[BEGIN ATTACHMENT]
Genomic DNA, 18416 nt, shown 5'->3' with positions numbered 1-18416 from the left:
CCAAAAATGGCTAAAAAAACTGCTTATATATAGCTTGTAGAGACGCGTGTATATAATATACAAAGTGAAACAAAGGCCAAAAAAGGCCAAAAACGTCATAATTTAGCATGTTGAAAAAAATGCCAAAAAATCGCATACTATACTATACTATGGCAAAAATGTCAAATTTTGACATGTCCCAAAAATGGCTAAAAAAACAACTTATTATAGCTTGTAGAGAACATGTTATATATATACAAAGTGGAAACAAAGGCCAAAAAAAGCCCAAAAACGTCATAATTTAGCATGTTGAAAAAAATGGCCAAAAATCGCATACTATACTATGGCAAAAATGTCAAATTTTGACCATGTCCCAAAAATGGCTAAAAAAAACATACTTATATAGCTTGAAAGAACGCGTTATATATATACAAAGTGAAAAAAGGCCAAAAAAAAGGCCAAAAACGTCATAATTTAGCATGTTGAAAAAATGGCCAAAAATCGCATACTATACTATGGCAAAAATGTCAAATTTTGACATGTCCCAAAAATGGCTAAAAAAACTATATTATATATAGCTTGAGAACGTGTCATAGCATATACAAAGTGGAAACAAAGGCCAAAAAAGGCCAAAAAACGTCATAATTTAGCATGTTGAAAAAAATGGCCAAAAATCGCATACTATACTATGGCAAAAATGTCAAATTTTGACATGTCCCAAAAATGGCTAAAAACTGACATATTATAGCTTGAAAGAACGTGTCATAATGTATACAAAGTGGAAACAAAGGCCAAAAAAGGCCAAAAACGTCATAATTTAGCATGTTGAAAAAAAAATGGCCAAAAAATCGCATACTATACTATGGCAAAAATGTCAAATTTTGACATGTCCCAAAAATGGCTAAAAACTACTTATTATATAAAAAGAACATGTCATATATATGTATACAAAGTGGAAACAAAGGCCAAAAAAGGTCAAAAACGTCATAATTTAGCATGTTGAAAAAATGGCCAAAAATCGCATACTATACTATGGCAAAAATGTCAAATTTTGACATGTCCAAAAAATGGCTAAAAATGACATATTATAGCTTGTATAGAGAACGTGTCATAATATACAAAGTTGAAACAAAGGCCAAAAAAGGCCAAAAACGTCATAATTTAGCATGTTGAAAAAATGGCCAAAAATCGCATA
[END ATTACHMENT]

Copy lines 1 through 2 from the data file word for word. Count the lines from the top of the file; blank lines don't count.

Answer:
Genomic DNA, 18416 nt, shown 5'->3' with positions numbered 1-18416 from the left:
CCAAAAATGGCTAAAAAAACTGCTTATATATAGCTTGTAGAGACGCGTGTATATAATATACAAAGTGAAACAAAGGCCAAAAAAGGCCAAAAACGTCATAATTTAGCATGTTGAAAAAAATGCCAAAAAATCGCATACTATACTATACTATGGCAAAAATGTCAAATTTTGACATGTCCCAAAAATGGCTAAAAAAACAACTTATTATAGCTTGTAGAGAACATGTTATATATATACAAAGTGGAAACAAAGGCCAAAAAAAGCCCAAAAACGTCATAATTTAGCATGTTGAAAAAAATGGCCAAAAATCGCATACTATACTATGGCAAAAATGTCAAATTTTGACCATGTCCCAAAAATGGCTAAAAAAAACATACTTATATAGCTTGAAAGAACGCGTTATATATATACAAAGTGAAAAAAGGCCAAAAAAAAGGCCAAAAACGTCATAATTTAGCATGTTGAAAAAATGGCCAAAAATCGCATACTATACTATGGCAAAAATGTCAAATTTTGACATGTCCCAAAAATGGCTAAAAAAACTATATTATATATAGCTTGAGAACGTGTCATAGCATATACAAAGTGGAAACAAAGGCCAAAAAAGGCCAAAAAACGTCATAATTTAGCATGTTGAAAAAAATGGCCAAAAATCGCATACTATACTATGGCAAAAATGTCAAATTTTGACATGTCCCAAAAATGGCTAAAAACTGACATATTATAGCTTGAAAGAACGTGTCATAATGTATACAAAGTGGAAACAAAGGCCAAAAAAGGCCAAAAACGTCATAATTTAGCATGTTGAAAAAAAAATGGCCAAAAAATCGCATACTATACTATGGCAAAAATGTCAAATTTTGACATGTCCCAAAAATGGCTAAAAACTACTTATTATATAAAAAGAACATGTCATATATATGTATACAAAGTGGAAACAAAGGCCAAAAAAGGTCAAAAACGTCATAATTTAGCATGTTGAAAAAATGGCCAAAAATCGCATACTATACTATGGCAAAAATGTCAAATTTTGACATGTCCAAAAAATGGCTAAAAATGACATATTATAGCTTGTATAGAGAACGTGTCATAATATACAAAGTTGAAACAAAGGCCAAAAAAGGCCAAAAACGTCATAATTTAGCATGTTGAAAAAATGGCCAAAAATCGCATA